BooksOfTheMoon

The House in the Cerulean Sea

By T.J. Klune

Rating: 4 stars

I’m not sure this is a book that I would have found on my own, but I got a recommendation from a Glasgow in 2024 online conversation on anthologies. This book isn’t an anthology, but one of the people involved, Ann VanderMeer, spoke very highly of it.

I must confess that it didn’t start entirely promisingly for me. Our protagonist, Linus Baker is a bureaucrat. He’s a case worker in the Department in Charge of Magical Youth, reviewing orphanages for magical children to make sure that they’re suitable and up to code. He lives by the Rules and Regulations and prides himself on not getting too close to any of the people he reviews, as that Wouldn’t Be Proper. In the evenings he comes home to his cat, and listens to his records. But his latest assignment sees him sent to Marsyas Island where the rules break down and regulations are more like recommendations.

I found Linus (sorry, Mr Baker) frustratingly wet and somewhat incompetent at first. He’s given the files for the children of the orphanage and told not to read them until he gets off the train at his destination. He reads the first one, and then fails to read the others until after he’s he’s surrounded by the children, being shocked and surprised by their abilities again and again. Something that wouldn’t have happened if he’d got over himself and just read the damn files.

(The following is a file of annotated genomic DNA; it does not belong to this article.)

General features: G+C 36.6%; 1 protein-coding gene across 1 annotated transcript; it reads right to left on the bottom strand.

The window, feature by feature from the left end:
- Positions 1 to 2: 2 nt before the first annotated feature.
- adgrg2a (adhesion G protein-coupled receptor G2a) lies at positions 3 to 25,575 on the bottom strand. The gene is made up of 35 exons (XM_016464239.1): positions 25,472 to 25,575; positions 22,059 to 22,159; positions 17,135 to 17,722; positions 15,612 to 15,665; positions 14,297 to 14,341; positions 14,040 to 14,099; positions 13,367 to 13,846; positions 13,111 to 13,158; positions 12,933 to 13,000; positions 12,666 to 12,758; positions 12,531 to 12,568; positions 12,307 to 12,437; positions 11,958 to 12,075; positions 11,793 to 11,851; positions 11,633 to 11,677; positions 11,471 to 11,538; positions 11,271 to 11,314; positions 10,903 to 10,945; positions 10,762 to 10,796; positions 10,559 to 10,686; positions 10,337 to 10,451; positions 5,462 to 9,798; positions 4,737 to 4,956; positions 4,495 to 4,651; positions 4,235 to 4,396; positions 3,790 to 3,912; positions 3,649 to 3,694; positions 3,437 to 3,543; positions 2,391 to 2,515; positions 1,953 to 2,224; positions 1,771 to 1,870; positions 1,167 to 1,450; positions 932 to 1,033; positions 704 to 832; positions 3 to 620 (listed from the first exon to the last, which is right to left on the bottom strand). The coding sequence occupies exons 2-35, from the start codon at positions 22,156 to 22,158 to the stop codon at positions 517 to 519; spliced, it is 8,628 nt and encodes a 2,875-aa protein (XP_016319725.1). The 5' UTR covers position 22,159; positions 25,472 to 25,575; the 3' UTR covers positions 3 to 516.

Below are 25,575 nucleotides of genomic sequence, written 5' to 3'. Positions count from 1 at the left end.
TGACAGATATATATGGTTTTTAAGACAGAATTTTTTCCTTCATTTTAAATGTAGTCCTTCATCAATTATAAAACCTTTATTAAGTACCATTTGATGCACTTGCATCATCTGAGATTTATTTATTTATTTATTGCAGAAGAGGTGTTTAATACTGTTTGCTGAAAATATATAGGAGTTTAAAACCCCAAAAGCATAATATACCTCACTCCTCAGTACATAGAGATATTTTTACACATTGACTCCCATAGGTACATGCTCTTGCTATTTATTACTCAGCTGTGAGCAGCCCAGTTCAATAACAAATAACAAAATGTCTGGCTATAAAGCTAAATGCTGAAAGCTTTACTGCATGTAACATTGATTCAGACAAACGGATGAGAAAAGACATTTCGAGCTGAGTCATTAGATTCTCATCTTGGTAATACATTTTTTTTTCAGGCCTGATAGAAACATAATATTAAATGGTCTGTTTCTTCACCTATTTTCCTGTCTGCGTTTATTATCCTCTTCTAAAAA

Still, he does grow on you, as do the kids at the orphanage. And its master, Arthur Parnassus. The latter isn’t quite presented in a sunbeam, in soft focus, when we first meet him, but he might as well be. The romance between him and Linus is signposted a mile off. It’s awkward and you roll your eyes a bit, but it’s sweet.

This is a story of found family, and love, but also fear and xenophobia. Marsyas is an island, and the nearby village on the mainland fears and resents the orphanage. In this, they’re encouraged by the government, with signs reading things like “See something, say something”. It’s not exactly a subtle metaphor for the post-9/11 era, but it makes its point.

I was pretty much won over in the end. It has issues (lack of subtlety being the main one), but it’s a sweet and wholesome book, with a lot of charm.

Book details

ISBN: 9781250217318
Publisher: Tor Books
Year of publication: 2020

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